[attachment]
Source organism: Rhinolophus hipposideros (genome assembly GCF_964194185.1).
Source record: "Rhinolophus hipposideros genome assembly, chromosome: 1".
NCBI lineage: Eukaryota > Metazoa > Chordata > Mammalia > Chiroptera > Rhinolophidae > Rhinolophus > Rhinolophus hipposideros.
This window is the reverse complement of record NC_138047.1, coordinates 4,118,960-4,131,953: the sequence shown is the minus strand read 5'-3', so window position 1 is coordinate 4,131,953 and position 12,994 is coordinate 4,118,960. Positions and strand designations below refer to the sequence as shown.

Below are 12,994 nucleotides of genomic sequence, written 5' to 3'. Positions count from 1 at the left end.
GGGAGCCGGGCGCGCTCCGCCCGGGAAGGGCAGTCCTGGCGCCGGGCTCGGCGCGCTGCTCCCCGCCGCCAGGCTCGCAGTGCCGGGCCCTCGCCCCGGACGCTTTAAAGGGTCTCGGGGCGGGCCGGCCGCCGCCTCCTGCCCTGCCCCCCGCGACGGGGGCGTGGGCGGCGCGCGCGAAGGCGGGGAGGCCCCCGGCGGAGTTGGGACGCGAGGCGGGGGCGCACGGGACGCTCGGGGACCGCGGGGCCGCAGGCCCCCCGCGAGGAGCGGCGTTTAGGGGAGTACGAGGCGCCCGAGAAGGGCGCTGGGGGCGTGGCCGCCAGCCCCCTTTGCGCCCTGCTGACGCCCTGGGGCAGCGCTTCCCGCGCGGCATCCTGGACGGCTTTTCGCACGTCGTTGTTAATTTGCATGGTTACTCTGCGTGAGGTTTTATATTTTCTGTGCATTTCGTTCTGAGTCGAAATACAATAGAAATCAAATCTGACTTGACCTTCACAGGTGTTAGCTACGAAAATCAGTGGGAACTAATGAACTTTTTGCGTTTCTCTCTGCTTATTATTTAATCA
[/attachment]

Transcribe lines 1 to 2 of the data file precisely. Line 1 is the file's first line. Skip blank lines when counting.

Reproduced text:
Source organism: Rhinolophus hipposideros (genome assembly GCF_964194185.1).
Source record: "Rhinolophus hipposideros genome assembly, chromosome: 1".